Martin Oliphant had always hated horses. Their staggering stupidity. Their unexplained, unexpected, and ever explosive snorting. The way they twitched distinct patches of their skin to dislodge flies. The way they shied madly at the most innocuous occurrences: a golf umbrella at fifty feet; a leaf falling from, of all places, a tree; a bale of hay stacked exactly where it’s supposed to be stacked and had been stacked for the last month.
Martin Oliphant hated horses but he didn’t, it must be said, wish horses dead. It must be said because horses died around him. Died or almost died. At Martin’s hand or almost at Martin’s hand. And it was horses, dead ones mostly, that blazed the trail to his life-forging passion. Horses brought Martin to cowboy poetry, and horses, live ones mostly, were cowboy poetry’s central theme.
Opening lines of KT Sparks’ Petrichor Prize winning novel Four Dead Horses (Regal House, spring 2021)
Regal House: So, as a debut author who no one has ever heard of, isn’t it a bit pretentious to start an interview quoting yourself? It’s not like you just finished penning Profiles in Courage.
KT: Oh, absolutely. But I’m a complete egomaniac. It’s why I’ve been able to start writing novels at my late age (I’ll be 116 when Four Dead Horses comes out). It takes a unique brand of self-focused tunnel vision to say to your family: “Yeah, I’m sure you all need college funds and health insurance and not to have your decrepit old mother showing up on your doorstep having blown through her retirement savings and needing a loan for a knee replacement. But the world is calling on me to lock myself in a trailer, drink an Olympic swimming pool of coffee, and send forth 300 pages worth of words on the subjects of folk literary arts, midwestern men, western values, and equine mortuary science.”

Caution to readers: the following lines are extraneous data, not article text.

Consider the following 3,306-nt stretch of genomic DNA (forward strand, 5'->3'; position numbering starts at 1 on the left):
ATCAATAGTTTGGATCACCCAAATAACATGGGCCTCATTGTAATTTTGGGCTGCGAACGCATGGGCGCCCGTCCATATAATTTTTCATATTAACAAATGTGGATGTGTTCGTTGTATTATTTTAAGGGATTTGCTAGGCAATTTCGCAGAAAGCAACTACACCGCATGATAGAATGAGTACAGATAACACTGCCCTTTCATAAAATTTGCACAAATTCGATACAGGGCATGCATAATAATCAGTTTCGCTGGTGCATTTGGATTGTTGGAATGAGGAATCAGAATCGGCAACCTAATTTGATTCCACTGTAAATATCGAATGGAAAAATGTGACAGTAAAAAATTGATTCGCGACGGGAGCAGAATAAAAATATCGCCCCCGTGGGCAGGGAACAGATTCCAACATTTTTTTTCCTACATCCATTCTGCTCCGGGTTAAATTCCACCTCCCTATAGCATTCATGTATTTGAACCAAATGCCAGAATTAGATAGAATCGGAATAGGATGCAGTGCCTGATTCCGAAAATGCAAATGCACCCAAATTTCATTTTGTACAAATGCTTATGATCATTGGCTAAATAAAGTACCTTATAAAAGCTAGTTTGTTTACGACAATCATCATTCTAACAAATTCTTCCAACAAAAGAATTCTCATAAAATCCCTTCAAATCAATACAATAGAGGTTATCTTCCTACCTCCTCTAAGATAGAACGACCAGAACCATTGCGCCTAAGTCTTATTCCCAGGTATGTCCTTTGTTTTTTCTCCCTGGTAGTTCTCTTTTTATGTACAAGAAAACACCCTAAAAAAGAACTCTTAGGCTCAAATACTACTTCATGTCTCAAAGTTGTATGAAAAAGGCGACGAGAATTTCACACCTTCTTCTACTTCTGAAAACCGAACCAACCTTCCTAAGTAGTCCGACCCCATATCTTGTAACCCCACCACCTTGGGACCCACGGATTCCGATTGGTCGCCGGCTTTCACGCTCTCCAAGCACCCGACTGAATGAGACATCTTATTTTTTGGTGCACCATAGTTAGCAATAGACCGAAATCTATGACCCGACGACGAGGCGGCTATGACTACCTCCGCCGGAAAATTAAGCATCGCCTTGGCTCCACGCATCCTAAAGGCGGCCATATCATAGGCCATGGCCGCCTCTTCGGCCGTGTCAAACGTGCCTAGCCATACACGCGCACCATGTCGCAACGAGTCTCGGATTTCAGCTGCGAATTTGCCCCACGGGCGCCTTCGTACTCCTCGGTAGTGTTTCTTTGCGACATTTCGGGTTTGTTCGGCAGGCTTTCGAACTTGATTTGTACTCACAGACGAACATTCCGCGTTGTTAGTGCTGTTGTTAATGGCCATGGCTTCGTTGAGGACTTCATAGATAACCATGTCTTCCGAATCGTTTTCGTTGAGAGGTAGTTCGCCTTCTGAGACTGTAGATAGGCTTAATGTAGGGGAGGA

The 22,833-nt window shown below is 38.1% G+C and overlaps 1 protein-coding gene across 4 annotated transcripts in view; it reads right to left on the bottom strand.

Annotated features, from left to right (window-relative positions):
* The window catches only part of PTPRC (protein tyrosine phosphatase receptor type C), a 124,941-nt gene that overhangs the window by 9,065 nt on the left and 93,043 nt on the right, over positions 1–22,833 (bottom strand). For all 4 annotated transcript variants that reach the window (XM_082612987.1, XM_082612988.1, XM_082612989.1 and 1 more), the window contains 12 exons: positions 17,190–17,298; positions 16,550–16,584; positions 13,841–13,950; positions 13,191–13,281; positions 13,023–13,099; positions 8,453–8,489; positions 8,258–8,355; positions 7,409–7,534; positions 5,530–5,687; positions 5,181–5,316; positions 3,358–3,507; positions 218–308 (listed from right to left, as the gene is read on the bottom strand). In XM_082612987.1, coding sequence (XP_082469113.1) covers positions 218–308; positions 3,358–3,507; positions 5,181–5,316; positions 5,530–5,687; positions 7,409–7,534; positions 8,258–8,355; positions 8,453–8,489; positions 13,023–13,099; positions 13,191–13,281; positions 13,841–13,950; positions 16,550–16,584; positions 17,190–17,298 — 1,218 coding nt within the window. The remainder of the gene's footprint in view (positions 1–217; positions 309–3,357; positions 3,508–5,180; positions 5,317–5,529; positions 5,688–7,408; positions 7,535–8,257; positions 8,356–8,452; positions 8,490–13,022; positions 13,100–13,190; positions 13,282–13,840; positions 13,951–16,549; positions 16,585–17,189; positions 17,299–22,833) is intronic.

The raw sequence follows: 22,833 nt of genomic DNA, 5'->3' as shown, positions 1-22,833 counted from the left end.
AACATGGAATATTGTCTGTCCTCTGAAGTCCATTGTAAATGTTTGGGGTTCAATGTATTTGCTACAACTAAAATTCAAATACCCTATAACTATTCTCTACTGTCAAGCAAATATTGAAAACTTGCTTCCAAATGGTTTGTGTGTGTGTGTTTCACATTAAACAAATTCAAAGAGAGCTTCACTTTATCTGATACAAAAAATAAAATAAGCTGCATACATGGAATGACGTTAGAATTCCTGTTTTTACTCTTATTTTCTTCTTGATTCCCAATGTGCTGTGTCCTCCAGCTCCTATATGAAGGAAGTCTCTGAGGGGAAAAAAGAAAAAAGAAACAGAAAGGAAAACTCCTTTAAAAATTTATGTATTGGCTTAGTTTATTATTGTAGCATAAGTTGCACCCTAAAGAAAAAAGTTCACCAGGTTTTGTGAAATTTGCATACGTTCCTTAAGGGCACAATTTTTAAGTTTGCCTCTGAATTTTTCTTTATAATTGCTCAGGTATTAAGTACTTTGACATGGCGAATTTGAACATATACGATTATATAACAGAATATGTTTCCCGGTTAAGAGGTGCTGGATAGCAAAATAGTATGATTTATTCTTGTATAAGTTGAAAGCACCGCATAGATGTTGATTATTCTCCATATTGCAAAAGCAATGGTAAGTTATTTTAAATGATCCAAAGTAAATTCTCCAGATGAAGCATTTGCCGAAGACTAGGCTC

But that’s not why I wanted the book’s opening up top. It’s because, when you decide to title a book Four Dead Horses, you better be ready to explain quickly why that’s the case.
Regal House: Four Dead Horses is the story of a corpulent middle-aged Midwestern pet mortician who, despite hating horses and occasionally (and always unintentionally) contributing to their deaths, dreams of performing with the real cowboys at the Annual Elko Cowboy Poetry Confluence. Is the novel autobiographical?
KT: Well, I’m neither male nor in the business of burying animals nor residing in Michigan (any longer). And my BMI is in the normal range for a woman my age, though I’d love to do something about that visceral fat, but hormones, what are you going to do? The small town on the shores of Lake Michigan in which Martin is raised is based on my home town as it was in the early eighties, and Martin and I would have been at the University of Chicago around the same time (I’m sure he was in my Political Order and Change class). I also, much to my own surprise and like Martin, fell in love with cowboy poetry while writing the novel. I even went to the Cowboy Poetry Gathering in Elko, Nevada on which my fictional Annual Elko Cowboy Poetry Confluence is based. It was fantastic—cowboys (and cowgirls and Mexican vaqueros and Native Americans) with rodeo belt buckles the size of dinner plates and dents in their foreheads from bull busting in standing-room-only crowds straining to hear other identical cowboys (and cowgirls, etc., etc.) perform poetry. It was art integrated with real life and hard work and dusty open plains in a way you just don’t see on the literary circuit out East.
Regal House: What led you to hone in on Martin Oliphant as a main character? Aren’t you afraid the sad-sack-Midwestern-white-guy-hero’s-quest market is already saturated?
KT: There’s always room for another entry in the poetry-spouting-pet-mortician canon, don’t you think? And I’m a sucker for a character who, despite relentless failure, pursues a completely improbable and inappropriate set of life goals. It’s funny (I hope) and also tragic in a particularly Midwestern way, the lengths to which Martin will go and what he’s willing to sacrifice to hitch his chuck wagon to an idealized vision of the West. He misses out on a lot of opportunities for a rich life at home in order to pursue a version of the American dream that probably doesn’t exist, and certainly not for him.
Regal House: So you’re saying Martin’s a MAGA-type?
KT: Absolutely not. He supports the arts! He’s with Hickenlooper all the way.
Regal House: OK then, what about the movie? Who plays Martin?
KT: Jonah Hill, no question about it. But he’d have to put the weight back on.
KT Sparks is a farmer living in the Shenandoah Valley of Virginia. Her short fiction and nonfiction have appeared in a numerous literary magazines. Her first novel, Four Dead Horses, won Regal House Publishing’s 2019 Petrichor Prize and will be published by that Regal House in spring 2021.